• Need to respect the individual for who they are as a person and a player.
  • Give players court time because they are GOOD, not because they are LIKED.
  • When a game starts, coaches are trying to win, so they’ll put players on the floor that will give their team a better chance and therefore help them to achieve their goal of winning.

Embrace leadership, if you’re going to coach then you need to lead.

  • In order to lead your team, you first need to earn and gain their trust.
  • Your leadership (by example) needs to foster their leadership (on and off court).

Attacking Zones

  • Against a zone, you can’t afford to waste time, especially with the FIBA 24 second clock rule in place.
  • Carleton runs the same offence against a zone or man defence.
  • They will make adjustments based on the type of zone, but still run their man offence against it.
  • All strategy begins with recognition of what is happening in the middle (challenge inside).
  • If not sure of a zone read then assume defence is playing 2-3 because most teams do.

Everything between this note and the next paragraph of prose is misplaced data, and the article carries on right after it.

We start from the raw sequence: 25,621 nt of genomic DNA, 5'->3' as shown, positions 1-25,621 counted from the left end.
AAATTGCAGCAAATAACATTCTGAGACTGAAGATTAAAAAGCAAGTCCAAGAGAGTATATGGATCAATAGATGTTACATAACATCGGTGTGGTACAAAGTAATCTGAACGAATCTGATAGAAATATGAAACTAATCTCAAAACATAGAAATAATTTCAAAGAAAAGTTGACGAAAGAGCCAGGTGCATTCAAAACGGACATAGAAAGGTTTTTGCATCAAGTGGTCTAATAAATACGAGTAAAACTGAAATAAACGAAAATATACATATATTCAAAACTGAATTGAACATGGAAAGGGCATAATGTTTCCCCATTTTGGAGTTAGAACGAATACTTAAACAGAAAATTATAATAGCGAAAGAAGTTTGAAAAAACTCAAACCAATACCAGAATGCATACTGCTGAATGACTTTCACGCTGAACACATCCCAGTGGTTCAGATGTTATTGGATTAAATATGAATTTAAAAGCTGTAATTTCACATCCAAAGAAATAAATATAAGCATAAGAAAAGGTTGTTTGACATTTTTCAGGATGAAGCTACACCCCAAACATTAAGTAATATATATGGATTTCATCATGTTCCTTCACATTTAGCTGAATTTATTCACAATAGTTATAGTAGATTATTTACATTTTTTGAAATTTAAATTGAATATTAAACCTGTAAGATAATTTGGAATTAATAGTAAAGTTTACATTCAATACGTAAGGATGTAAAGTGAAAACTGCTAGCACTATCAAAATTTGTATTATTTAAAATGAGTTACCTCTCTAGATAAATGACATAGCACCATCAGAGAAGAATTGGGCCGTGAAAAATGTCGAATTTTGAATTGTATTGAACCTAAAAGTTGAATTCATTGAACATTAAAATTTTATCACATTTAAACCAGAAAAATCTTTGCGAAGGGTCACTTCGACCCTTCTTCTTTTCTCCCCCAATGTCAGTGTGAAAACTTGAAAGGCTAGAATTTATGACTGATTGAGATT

• Another key (in transition) is that the first big and trail post must get down court quickly (to exploit).
  • On “break” play, Carleton runs high screens and handoffs versus a zone defence (just as against a man).
  • Teams usually play zone defence because they don’t cover well in man (hiding a weakness).
  • Objective in transition is to get the ball to the middle of the floor right away in order to exploit ASAP.
  • If you can get to the inside then stop at that and play off of it (don’t run the rest of your movement).
  • Philosophy of Carleton’s man offence is to get the ball to eight feet from the rim, cause defensive reactions and closeouts, get to smart open space, make good decisions, exploit the advantages gained.
  • If Carleton can’t get the middle advantage, then next offensive goal is to attack the second weakest perimeter defender with Carleton’s best perimeter offensive player (which assumes that the opposition’s best middle defender is defending at the rim).
  • With interior offence, make sure you make a good decision by putting your smartest player in the gap (regardless of size of player, they need to be effective, be a great decision-maker, be confident, be able to read well and play off their read).
  • Simply putting a “big” in the middle is foolish because the position may prove to be too much for a player who is physically big but mentally weak.
  • For that reason, a guard or smart wing player is a solid choice to place in the gap (whether you have a big that can play or a player that is resting on the bench).